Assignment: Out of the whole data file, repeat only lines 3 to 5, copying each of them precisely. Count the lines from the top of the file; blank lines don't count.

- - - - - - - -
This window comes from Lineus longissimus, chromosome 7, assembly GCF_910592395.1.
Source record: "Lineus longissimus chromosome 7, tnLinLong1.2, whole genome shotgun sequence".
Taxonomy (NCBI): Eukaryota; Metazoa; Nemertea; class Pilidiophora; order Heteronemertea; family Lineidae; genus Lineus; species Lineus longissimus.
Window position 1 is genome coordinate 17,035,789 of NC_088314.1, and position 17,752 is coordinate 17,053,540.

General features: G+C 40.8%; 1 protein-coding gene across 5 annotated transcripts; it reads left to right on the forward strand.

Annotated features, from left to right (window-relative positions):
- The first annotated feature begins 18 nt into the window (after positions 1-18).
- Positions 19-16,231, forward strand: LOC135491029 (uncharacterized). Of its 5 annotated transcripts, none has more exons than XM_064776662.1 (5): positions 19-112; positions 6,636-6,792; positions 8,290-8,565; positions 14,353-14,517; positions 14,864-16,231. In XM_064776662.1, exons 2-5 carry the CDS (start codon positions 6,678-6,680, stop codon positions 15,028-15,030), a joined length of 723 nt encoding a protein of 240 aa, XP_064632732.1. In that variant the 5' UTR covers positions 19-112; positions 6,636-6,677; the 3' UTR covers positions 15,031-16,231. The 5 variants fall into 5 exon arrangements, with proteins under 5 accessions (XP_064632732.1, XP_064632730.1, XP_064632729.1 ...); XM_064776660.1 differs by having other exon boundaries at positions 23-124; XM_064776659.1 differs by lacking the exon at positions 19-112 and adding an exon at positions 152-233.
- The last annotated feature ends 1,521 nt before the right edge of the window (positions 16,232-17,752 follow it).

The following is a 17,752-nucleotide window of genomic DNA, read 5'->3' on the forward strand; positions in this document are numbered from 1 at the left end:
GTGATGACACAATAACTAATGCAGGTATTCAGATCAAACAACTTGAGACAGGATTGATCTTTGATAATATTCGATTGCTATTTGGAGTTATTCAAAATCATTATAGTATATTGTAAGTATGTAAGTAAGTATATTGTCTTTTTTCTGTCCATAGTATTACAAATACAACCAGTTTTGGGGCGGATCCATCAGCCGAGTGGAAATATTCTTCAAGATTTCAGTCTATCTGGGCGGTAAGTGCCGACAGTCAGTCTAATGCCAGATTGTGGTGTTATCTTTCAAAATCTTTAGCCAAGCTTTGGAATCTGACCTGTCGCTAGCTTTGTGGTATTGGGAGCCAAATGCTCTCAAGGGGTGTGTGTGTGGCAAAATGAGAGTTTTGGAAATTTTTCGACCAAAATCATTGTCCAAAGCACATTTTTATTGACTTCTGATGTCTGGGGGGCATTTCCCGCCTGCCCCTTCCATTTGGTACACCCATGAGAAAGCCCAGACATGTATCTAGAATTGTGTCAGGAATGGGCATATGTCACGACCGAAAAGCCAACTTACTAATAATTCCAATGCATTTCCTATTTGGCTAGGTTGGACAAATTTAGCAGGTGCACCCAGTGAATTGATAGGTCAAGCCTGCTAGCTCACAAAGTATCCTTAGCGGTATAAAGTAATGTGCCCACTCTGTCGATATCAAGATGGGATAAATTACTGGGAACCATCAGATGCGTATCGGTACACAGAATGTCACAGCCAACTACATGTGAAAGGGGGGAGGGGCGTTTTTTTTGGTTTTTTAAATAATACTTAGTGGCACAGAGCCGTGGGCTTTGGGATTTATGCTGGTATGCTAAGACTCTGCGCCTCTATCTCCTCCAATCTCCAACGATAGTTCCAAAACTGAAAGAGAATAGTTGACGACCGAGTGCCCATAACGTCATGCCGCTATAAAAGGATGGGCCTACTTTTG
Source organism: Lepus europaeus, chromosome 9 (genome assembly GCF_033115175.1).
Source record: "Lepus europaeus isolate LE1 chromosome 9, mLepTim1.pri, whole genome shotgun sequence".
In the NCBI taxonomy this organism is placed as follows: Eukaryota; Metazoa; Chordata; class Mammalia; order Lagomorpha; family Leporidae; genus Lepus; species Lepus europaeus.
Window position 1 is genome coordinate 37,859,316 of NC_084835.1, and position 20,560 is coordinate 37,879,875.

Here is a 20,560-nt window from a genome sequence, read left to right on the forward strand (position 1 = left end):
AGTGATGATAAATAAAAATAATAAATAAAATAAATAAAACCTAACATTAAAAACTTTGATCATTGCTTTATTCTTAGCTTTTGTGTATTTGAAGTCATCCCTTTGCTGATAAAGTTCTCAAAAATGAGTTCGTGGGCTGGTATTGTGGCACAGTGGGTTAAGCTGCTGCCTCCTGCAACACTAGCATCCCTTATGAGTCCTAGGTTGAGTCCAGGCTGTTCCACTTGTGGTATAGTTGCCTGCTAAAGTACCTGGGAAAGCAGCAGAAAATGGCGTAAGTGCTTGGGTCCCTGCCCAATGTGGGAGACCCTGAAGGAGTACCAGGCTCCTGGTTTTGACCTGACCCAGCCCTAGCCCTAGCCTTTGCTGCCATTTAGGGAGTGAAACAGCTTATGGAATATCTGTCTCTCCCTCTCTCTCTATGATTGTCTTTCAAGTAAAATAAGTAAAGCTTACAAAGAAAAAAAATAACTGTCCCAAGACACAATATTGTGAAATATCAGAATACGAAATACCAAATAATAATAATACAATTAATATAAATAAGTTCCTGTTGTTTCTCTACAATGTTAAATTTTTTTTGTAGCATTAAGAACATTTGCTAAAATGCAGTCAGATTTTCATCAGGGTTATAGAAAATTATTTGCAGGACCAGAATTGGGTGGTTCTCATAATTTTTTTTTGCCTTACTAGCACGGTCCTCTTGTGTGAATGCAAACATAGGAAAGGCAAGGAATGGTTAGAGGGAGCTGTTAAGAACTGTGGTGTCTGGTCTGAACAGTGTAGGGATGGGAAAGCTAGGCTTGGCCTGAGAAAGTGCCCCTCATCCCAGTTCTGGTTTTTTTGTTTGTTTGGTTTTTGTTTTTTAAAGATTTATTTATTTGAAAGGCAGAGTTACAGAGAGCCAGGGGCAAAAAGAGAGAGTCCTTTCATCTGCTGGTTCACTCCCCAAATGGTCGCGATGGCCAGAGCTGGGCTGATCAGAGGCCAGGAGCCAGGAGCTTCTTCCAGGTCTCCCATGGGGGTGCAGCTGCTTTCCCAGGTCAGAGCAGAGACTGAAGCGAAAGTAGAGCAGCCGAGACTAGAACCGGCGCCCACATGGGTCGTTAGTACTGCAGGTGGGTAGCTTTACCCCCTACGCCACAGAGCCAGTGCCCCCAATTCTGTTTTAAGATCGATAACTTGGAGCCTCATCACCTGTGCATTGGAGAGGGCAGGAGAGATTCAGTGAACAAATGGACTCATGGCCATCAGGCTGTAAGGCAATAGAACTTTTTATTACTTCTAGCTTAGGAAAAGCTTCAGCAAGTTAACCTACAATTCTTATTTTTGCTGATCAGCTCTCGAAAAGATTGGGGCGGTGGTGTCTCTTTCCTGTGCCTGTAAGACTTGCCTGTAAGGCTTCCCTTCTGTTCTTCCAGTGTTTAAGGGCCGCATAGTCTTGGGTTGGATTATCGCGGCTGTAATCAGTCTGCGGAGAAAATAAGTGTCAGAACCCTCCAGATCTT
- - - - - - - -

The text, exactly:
Taxonomy (NCBI): Eukaryota; Metazoa; Nemertea; class Pilidiophora; order Heteronemertea; family Lineidae; genus Lineus; species Lineus longissimus.
Window position 1 is genome coordinate 17,035,789 of NC_088314.1, and position 17,752 is coordinate 17,053,540.

General features: G+C 40.8%; 1 protein-coding gene across 5 annotated transcripts; it reads left to right on the forward strand.